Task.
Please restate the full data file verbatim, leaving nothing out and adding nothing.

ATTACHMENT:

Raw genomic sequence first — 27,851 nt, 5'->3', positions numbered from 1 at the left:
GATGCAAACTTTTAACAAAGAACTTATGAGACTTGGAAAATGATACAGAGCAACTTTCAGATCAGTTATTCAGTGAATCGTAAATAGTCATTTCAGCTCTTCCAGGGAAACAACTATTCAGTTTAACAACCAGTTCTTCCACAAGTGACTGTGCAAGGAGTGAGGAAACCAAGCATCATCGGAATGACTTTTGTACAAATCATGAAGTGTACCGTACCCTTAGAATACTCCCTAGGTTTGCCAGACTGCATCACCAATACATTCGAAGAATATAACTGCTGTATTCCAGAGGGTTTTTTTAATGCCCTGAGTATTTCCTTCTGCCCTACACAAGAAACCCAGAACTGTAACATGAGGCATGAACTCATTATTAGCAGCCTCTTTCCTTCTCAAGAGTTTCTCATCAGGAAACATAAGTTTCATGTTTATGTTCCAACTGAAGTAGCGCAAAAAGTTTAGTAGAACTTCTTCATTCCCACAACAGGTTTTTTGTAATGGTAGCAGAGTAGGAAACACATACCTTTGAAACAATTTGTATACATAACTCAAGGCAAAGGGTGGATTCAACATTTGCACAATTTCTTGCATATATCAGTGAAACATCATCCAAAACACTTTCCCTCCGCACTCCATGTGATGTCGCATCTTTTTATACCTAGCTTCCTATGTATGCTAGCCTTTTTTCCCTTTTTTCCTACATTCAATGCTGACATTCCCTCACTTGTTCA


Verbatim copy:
Raw genomic sequence first — 27,851 nt, 5'->3', positions numbered from 1 at the left:
GATGCAAACTTTTAACAAAGAACTTATGAGACTTGGAAAATGATACAGAGCAACTTTCAGATCAGTTATTCAGTGAATCGTAAATAGTCATTTCAGCTCTTCCAGGGAAACAACTATTCAGTTTAACAACCAGTTCTTCCACAAGTGACTGTGCAAGGAGTGAGGAAACCAAGCATCATCGGAATGACTTTTGTACAAATCATGAAGTGTACCGTACCCTTAGAATACTCCCTAGGTTTGCCAGACTGCATCACCAATACATTCGAAGAATATAACTGCTGTATTCCAGAGGGTTTTTTTAATGCCCTGAGTATTTCCTTCTGCCCTACACAAGAAACCCAGAACTGTAACATGAGGCATGAACTCATTATTAGCAGCCTCTTTCCTTCTCAAGAGTTTCTCATCAGGAAACATAAGTTTCATGTTTATGTTCCAACTGAAGTAGCGCAAAAAGTTTAGTAGAACTTCTTCATTCCCACAACAGGTTTTTTGTAATGGTAGCAGAGTAGGAAACACATACCTTTGAAACAATTTGTATACATAACTCAAGGCAAAGGGTGGATTCAACATTTGCACAATTTCTTGCATATATCAGTGAAACATCATCCAAAACACTTTCCCTCCGCACTCCATGTGATGTCGCATCTTTTTATACCTAGCTTCCTATGTATGCTAGCCTTTTTTCCCTTTTTTCCTACATTCAATGCTGACATTCCCTCACTTGTTCA